In response to the charge that such measures are duplicative for many physicians, the ABIM's Dr. Kimball said that the board is willing to accept data from other sources as long as they measure the same elements. Board officials said they will also allow other organizations to incorporate elements of the SEP modules into their own educational programs to help internists avoid duplication of efforts.

Critics point out what they see as other flaws in the new process. Some wonder why none of the required elements give credit for continuing medical education, as CME seems an ideal indicator of maintaining competence. Others claim that involving patients in recertification may be intrusive. And others express concern about what Dr. Hornbake called "a dramatic paradigm shift" as the ABIM moves from a once-in-a-career encounter to an organization with which internists must now have a lifetime relationship.

"Now we're perpetual students instead of scholars," said Faith T. Fitzgerald, MACP, the College's Governor for the Northern California Chapter and program director for internal medicine at the University of California, Davis. She noted that mandatory recertification involves some sense of loss of autonomy. "We've always been students," she said, "but not in the sense of having weekly quizzes, like we're a remedial group."

The College has expressed concern about the new process. In an Oct. 10 letter, the College said that it supports the concept of recertification but emphasized that the process should be simple, cost-effective and not intrusive or time-consuming.

The College has formed a task force to address members' concerns about recertification. That group will also address a major College concern: that the revamped recertification program blurs the line between evaluation--the ABIM's traditional strength--and education, which has been the role of the College and other societies. The new practice performance and clinical skills modules, for instance, seem to compete with College products like the Medical Knowledge Self-Assessment Program and the Clinical Problem-Solving Cases program. The College's Oct. 10 letter emphasized that ACP­ASIM and the ABIM are two separate and independent organizations, and that a distinction between the roles of the two organizations must be maintained to avoid any conflicts of interest.

"We're delighted to compete with legitimate competitors," said Herbert S. Waxman, FACP, the College's Senior Vice President for Education. "But when an organization that controls the awarding of the certificate gets into the education business, you no longer have a level playing field." Critics say that by certifying physicians who use its educational material, the ABIM may be creating a conflict of interest--one that could undermine the integrity of the recertification process.

At press time, the College's task force was scheduled to meet with the ABIM in late October. For many internists, however, the results of those efforts won't come fast enough. Even small rural hospitals now require physicians to be board certified, according to Mark E. Smith, a vice president with Merritt, Hawkins & Associates, a national physician recruiting firm. He warned that the idea that internists can boycott the ABIM and get certified by another body--like the American Association of Physician Specialists--is not a viable option.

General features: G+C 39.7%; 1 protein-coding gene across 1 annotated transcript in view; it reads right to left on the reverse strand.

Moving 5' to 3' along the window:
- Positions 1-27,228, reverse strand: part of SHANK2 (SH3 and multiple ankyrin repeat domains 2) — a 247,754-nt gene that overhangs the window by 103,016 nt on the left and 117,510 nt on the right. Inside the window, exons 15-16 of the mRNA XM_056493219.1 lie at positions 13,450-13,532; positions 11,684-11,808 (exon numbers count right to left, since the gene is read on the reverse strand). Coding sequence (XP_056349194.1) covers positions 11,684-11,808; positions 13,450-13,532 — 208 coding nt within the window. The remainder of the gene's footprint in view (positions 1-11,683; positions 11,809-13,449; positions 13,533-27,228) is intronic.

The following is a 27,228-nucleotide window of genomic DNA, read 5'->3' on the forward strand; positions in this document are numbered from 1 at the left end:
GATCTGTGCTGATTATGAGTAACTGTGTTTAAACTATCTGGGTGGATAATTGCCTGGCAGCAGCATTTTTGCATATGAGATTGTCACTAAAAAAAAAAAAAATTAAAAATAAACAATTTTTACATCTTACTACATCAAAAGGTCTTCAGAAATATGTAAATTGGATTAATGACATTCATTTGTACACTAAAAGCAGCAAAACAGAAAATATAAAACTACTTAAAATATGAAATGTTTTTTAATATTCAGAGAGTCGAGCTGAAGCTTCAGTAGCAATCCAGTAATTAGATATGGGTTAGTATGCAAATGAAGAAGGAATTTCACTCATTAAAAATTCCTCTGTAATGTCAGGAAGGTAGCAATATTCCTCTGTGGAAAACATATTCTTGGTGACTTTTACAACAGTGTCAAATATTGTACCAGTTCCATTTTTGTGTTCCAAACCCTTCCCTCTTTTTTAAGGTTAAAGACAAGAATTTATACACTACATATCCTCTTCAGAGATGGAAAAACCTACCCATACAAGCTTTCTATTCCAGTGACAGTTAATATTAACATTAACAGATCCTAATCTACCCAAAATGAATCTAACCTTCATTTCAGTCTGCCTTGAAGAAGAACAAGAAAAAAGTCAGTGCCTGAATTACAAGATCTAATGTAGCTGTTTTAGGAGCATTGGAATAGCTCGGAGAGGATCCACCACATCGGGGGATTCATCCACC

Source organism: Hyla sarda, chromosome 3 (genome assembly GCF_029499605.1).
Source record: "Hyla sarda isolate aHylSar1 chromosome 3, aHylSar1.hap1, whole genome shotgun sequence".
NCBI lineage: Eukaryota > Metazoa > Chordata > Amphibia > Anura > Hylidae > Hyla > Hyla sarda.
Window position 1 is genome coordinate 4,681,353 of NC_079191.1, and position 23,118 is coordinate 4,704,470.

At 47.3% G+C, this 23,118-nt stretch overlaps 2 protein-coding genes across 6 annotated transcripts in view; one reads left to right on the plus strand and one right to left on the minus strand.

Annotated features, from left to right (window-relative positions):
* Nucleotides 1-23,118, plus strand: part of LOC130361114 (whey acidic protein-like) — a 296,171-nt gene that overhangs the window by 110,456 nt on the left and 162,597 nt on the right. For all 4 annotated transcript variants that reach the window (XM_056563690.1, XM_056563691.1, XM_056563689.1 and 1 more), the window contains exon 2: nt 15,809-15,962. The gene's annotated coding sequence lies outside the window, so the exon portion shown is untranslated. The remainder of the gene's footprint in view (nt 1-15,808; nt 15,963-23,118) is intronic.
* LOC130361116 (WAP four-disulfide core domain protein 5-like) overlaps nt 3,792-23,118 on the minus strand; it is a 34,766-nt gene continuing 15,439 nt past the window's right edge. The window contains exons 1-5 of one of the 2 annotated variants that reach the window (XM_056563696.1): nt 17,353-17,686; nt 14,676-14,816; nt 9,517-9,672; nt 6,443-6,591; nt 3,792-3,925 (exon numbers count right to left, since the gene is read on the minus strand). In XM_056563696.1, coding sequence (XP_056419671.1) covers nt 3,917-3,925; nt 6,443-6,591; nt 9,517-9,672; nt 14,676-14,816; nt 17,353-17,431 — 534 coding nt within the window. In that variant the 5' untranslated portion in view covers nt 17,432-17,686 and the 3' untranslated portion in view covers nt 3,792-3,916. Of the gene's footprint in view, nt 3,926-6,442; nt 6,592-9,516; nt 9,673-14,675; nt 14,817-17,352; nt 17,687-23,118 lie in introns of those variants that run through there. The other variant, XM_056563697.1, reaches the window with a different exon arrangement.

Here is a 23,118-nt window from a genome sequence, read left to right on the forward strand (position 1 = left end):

"In many cases, hospitals recognize only the ABIM," Mr. Smith said. "To claim that you're certified—through some other entity—borders on misrepresentation."

Besides, most internists don't want to see the specialty split into different certifying camps. "We don't need an alternative," said Minnesota's Dr. Van Etta. "We need to make this one work right."


Recertification gets redesigned

This summer, the American Board of Internal Medicine (ABIM) revamped its recertification program. The Continuous Professional Development program includes the following four elements, which will be phased in over the next four years:

  • Knowledge. This module is similar to the present self-evaluation process modules. Physicians will have to complete and pass at least one knowledge set to recertify.
  • Clinical and communication skills. Internists will use a CD-ROM with audio and video to answer questions that test clinical and communication skills. Physicians are required to pass at least one clinical skills module.
  • Patient-peer assessment. Each physician will have to enroll 10 peers and 25 patients in an automated ABIM telephone survey assessing that physician's integrity, skill and demeanor. After getting the survey results, which will be confidential, each physician will be required to design a personal self-improvement plan. While there is no pass-fail standard for the module, it will be a mandatory part of recertification.
  • Practice performance. There will be separate interactive modules with clinical vignettes and questions related to different diseases such as diabetes, asthma and congestive heart failure, as well as selected procedures like colonoscopy and preventive services.

Like the patient-peer assessment module, the practice performance portion does not have a pass-fail standard, but physicians will have to design a self-improvement plan based on feedback from the ABIM. Physicians will have to complete a minimum of two practice performance modules to recertify, and the ABIM plans to randomly audit chart results.

For more details, see the article from the Aug. 1, 2000, Annals of Internal Medicine on the Web at www.annals.org/issues/v133n3/toc.html.